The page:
It’s funny how scents can take me right back to past times, and it’s funny which scents remind me of those times.

In my first year of public school (which was 10th grade), I carried around Purell hand sanitizer and used it frequently. Now, whenever I use Purell, I get echoes of feelings of 10th grade.

Today, I washed my hands using black raspberry and vanilla hand soap at someone else’s house. Driving home, I tried to place it – the sense of expectation and order. I figured out that’s the hand soap we had right around the time I had my daughter. Before her birth, I spent time sitting and reading and studying…and I was very expectant. Odd how the echoes of those feelings come back to me.



I am twelve years old. I am homeschooled. I love to read and play outside with my sisters. My world is a house in Texas. We never watch the news, and my parents don’t tell us about the bad things that happen to children. We once walked out of a church service when the priest started describing a child abuse case. I know bad things happen, but I don’t know the details of anything like that. I know Clinton was impeached, but I don’t know the particulars, only that he lied to the American people.

I am twelve years old. We aren’t doing school today, because we are sick, especially my brother. He is lying down on the couch, as we always do when we’re sick, and I’m about to give him something to eat or drink.

My father comes running out of his office. “The World Trade Center towers have fallen!” He turns the TV on and squats, tears running down his face.

The first image we see is a skyscraper collapsing.

I just stand there, not sure whether to laugh or cry. My first thought is that it’s special effects, of course. But I don’t know. I don’t know what these buildings are.

And then I find out.

I find out that the World Trade Center towers have thousands of people in them every day. I find out that extremist Muslims believe that we are evil, and that by flying planes into American buildings, they are insuring eternal bliss for themselves. I find out that a two year old child was on one of those planes (who kills a two year old child??). I see people in Pakistan dancing for joy in the streets because we are reeling, because we are being killed. The Pentagon is hit. I have a cousin who may be working there, but later we find out she’s fine. A teenage girl in NYC – “I just want my mom” – biting her lip, turning away. Nameless, helpless. I’ve always wondered if she ever found her mother, or if she was one of the 3000+ who lost a parent. There are no planes flying over the US.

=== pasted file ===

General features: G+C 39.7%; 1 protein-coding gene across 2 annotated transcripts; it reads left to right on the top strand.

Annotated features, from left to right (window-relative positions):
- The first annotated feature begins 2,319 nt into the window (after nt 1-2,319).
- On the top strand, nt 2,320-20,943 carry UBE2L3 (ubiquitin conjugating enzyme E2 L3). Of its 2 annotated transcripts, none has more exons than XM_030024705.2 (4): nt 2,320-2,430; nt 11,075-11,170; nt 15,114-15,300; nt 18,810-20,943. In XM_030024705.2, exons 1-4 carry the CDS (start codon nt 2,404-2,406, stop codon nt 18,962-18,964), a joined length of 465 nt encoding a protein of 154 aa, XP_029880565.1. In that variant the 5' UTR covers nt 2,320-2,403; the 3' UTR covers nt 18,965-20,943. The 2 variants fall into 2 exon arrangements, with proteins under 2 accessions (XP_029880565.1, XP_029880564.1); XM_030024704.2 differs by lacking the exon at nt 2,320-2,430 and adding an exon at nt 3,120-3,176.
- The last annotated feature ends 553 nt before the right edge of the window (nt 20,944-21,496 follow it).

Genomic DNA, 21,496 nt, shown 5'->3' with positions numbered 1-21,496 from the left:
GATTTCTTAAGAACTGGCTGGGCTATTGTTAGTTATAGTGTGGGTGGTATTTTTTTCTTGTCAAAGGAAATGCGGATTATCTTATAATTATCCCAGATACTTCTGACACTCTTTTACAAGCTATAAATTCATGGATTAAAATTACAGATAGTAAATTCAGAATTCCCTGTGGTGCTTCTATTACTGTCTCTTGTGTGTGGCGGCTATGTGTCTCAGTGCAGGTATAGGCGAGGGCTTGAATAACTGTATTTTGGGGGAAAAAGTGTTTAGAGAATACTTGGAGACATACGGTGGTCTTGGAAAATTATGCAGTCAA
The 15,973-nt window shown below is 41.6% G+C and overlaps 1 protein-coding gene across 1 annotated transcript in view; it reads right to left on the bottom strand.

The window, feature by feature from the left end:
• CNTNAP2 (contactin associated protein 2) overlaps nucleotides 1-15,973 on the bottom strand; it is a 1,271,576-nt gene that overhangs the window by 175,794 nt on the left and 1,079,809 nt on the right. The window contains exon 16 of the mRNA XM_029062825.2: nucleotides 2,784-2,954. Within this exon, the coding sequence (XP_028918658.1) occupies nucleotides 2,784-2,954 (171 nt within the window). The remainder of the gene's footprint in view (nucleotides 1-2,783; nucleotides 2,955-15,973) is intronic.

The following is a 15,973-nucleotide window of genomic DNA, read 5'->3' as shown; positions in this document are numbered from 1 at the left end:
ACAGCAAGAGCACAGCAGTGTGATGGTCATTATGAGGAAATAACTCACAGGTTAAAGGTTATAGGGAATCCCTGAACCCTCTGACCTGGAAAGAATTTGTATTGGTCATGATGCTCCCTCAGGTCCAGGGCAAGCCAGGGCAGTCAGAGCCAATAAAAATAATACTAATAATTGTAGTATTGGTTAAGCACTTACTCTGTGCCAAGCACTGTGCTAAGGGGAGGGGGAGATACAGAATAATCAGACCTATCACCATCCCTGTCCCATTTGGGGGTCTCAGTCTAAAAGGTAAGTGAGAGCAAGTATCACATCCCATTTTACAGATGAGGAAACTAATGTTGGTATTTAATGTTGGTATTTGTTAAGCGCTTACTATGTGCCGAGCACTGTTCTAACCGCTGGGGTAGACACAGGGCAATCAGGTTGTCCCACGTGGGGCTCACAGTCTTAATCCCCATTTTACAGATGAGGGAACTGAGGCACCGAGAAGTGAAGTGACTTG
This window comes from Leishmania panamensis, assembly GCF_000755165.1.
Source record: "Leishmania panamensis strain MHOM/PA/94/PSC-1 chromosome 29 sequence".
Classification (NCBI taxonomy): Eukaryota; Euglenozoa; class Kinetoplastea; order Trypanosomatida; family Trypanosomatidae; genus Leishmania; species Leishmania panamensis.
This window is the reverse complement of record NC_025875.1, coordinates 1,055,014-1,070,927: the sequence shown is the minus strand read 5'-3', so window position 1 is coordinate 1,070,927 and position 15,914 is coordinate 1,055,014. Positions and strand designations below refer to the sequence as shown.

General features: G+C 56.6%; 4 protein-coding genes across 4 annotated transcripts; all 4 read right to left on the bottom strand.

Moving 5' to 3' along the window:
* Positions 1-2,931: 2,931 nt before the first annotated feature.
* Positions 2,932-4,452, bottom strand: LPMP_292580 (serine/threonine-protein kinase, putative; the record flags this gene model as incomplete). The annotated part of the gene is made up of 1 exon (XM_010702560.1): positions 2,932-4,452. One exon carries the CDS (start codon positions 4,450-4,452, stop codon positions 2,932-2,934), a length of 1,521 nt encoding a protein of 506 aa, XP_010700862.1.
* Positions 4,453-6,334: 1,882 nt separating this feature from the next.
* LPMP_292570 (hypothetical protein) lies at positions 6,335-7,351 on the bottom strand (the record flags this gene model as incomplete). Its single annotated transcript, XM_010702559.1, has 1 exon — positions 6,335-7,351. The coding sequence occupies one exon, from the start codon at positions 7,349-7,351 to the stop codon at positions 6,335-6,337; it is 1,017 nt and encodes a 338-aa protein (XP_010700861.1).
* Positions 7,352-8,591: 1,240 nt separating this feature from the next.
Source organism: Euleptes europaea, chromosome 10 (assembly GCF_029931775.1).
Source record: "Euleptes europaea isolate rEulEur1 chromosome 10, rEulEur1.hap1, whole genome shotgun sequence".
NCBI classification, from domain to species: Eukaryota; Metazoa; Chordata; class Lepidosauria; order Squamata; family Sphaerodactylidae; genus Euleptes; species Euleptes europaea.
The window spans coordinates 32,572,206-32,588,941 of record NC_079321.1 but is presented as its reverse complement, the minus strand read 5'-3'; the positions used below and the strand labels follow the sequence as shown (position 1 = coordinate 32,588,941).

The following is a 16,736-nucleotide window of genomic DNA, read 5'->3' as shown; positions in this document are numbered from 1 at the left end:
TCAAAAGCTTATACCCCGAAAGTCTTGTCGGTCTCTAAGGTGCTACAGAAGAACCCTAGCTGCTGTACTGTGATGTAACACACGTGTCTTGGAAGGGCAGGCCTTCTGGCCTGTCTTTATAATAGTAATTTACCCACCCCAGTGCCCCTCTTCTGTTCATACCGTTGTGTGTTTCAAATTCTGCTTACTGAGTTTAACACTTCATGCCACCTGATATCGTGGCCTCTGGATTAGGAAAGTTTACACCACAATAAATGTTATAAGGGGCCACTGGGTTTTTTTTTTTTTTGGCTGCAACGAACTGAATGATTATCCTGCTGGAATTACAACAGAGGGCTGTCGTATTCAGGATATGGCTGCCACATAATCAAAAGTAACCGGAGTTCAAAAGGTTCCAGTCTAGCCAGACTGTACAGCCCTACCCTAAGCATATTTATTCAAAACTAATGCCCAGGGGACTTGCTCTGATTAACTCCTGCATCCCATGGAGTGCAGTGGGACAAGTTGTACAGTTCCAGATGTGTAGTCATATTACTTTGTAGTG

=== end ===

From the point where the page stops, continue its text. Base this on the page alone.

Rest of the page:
The news is on for three straight days, on the air and in my house, with Peter Jennings telling us everything – what we already know, what we’re just now finding out. As a nation, we learn that there are people who will fly a plane into a building, on purpose. Who does that? WHO DOES THAT??? Who would EVER do that? Especially when it’s a passenger jet filled with people????

Now we know.

And it is impossible to forget.

Hail to thee, my alma mater

Today was Convocation, a celebration of past excellence and future glory. Petty drama forgotten and cliques transcended, we applauded our classmates and rejoiced in our common experience of a college unique in every way, and an education rarely imagined in the world of American colleges. We sang the school song — which happens to be medieval Latin.

Then we drank the beer the school bought for us. Later that night, we bought more beer, and partied at Senior TGIT (Thank God It’s Thursday) — another special thing that only our college has. We cheered for the slideshow and senior superlatives.

And, more than anything else, we celebrated the idiosyncrasies of this crazy, wonderful place. The buildings that should have been torn down in 1970, and all the other evidence of a school doing great things with little money. The fact that when a picture of the Pope appears, everyone screams — and all the other evidence of a school filled with Catholics who truly practice their faith. The way everyone knows each other, by sight and often by name.

Four years ago, we arrived at this college eager to find ourselves and make new friends. Now, we leave it, having learned more than we ever dreamed we could — and knowing that we know oh so little.

I am so blessed and proud to have this college as my alma mater.